Some individuals may be more emotionally resilient in coping with traumatic experiences. They may have a greater ability to actively seek help. In other words, not all people who experience a potentially traumatic event will become psychologically or emotionally impacted nor at the same level even if experiencing the same event.
It is possible for some people to develop post-traumatic stress disorder (PTSD) after being exposed to a single major traumatic event. The more events, the more likely that PTSD will develop.
A: If you are experiencing any of the symptoms AND they are causing signiﬁcant distress or problems in your ability to function at home, school, or work, and especially if you are having diﬃculty in relationships, talk to a mental health specialist, particularly a trauma-informed clinician.
A: A mental health specialist can work with you to understand your history and experiences, evaluate your symptoms, and develop a treatment plan that may include medications and a combination of trauma therapy approaches. While medications can change body chemistry, trauma therapy can change the neural pathways in the brain, creating new patterns of beliefs, thoughts, emotions and behaviors.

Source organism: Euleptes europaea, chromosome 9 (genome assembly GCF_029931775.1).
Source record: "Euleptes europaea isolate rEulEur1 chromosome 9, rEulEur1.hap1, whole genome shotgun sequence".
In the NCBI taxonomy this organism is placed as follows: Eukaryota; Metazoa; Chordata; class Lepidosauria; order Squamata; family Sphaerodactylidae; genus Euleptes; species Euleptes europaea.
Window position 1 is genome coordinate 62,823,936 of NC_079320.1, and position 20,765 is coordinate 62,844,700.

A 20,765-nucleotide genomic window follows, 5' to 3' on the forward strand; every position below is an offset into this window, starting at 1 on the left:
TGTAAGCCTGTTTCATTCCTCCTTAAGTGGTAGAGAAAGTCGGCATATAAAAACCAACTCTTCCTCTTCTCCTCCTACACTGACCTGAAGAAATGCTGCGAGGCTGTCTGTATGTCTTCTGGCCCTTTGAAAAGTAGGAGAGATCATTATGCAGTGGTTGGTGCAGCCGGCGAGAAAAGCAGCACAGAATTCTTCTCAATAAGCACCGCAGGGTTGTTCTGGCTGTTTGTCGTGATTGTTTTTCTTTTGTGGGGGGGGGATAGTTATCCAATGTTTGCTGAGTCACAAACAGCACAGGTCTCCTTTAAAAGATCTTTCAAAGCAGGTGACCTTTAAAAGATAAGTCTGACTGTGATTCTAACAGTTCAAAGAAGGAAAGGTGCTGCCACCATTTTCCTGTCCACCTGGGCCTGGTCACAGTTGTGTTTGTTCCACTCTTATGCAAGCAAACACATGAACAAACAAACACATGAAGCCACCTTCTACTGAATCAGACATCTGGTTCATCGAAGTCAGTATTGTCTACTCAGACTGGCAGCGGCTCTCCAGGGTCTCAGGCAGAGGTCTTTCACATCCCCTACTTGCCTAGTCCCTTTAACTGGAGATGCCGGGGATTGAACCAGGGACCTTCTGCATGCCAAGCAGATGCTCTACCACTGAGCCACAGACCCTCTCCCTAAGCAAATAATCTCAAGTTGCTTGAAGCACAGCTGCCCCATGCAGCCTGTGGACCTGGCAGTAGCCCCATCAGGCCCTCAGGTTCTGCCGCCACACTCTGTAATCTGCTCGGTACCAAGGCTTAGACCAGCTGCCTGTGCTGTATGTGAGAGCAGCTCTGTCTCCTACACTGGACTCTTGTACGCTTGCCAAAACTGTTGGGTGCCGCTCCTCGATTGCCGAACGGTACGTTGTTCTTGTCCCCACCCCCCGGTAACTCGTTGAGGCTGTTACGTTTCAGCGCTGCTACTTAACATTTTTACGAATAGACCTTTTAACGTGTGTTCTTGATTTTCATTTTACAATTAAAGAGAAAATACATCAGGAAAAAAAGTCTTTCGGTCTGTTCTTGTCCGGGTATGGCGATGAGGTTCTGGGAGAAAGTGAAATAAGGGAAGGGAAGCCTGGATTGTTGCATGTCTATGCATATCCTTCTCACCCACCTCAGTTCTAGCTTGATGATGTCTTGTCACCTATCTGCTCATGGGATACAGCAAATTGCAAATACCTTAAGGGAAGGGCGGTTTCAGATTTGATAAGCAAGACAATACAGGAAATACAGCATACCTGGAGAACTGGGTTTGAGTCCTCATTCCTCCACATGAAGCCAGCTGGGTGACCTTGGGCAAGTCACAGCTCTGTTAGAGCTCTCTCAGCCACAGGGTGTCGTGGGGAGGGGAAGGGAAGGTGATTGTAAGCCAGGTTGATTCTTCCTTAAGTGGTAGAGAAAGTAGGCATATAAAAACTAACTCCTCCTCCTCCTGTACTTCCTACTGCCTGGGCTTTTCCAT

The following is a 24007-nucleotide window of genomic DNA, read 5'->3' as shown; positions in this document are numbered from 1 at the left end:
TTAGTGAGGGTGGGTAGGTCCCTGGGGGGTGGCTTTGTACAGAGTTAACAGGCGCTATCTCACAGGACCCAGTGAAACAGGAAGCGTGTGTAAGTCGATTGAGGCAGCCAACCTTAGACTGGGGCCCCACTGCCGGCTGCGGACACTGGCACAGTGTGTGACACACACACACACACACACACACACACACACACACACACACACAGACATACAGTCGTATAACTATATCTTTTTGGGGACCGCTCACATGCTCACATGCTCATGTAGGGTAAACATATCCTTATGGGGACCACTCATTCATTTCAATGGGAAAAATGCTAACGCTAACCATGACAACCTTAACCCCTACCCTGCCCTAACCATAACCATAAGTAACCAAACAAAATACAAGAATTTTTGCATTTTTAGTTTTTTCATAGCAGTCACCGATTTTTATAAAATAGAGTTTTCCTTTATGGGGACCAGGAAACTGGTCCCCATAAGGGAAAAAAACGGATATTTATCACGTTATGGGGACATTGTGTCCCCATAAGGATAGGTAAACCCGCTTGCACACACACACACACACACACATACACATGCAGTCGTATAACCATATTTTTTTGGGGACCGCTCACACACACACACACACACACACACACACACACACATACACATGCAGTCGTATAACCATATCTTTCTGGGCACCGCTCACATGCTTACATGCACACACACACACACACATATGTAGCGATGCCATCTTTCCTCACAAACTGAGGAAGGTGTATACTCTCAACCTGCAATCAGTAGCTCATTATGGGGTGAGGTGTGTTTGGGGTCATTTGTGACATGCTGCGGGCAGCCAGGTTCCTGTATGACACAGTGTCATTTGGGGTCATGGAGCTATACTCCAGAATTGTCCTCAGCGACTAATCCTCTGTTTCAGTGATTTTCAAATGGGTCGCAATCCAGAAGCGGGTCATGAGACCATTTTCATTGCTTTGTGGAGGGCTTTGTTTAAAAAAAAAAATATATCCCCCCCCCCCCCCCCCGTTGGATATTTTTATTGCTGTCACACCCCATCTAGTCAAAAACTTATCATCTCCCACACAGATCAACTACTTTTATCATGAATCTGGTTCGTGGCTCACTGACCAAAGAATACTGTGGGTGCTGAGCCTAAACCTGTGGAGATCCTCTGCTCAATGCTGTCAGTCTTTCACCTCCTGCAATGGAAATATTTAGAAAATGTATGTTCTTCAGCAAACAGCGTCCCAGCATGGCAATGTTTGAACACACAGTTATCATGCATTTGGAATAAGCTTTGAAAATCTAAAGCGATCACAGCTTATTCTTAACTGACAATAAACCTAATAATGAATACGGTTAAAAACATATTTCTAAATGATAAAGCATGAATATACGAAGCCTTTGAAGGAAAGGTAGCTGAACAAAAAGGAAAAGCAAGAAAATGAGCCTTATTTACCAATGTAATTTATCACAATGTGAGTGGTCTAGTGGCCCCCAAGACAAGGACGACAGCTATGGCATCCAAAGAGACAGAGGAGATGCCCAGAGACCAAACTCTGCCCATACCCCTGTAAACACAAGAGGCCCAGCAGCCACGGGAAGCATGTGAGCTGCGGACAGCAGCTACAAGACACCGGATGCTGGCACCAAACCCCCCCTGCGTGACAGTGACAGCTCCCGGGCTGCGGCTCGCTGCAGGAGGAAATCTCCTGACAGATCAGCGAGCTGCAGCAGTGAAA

A therapy known as EMDR (Eye Movement Desensitization & Reprocessing) uses a patient’s rapid eye movements to dampen the power of emotionally charged memories of past traumatic events. In a separate article, Dr. Ilene Naomi Rusk discusses another innovative approach to trauma therapy called Somatic Experiencing, which focuses on releasing the traumatic energy that is stored in the body. The encouraging news is that, with the therapeutic options now available, recovery from trauma is possible.
A: Understand that you were victimized – things happened to you, and these things have had a significant impact on you. At the same time, it’s important to decide that you will not allow these past events to control you any longer, and to find help and support. Be aware of your own negative self-talk and try to be kind to yourself.
Educate yourself on trauma, so that once you find the support and treatment that’s right for you, you can become an active participant.
Be open to considering medications your therapist may recommend, especially initially, because these can help stabilize your symptoms and give you a stronger foundation to build on. If a medication isn’t working for you, let your doctor know, and be careful not to discontinue medications without consulting your doctor or pharmacist.
Lastly, remember the important basics: get restorative sleep, maintain a healthy diet, spend time in nature, and stay physically active in ways that you enjoy.
Mona Cattan is a Health & Wellness coach as well as an experienced therapist who has worked with individuals, families and groups with a diverse range of mental/behavioral issues including anxiety, depression, trauma, addictions, codependency and eating disorders. She has counseled active and retired members of the military and their dependents. Mona resides in Louisville, KY where she has a private virtual practice.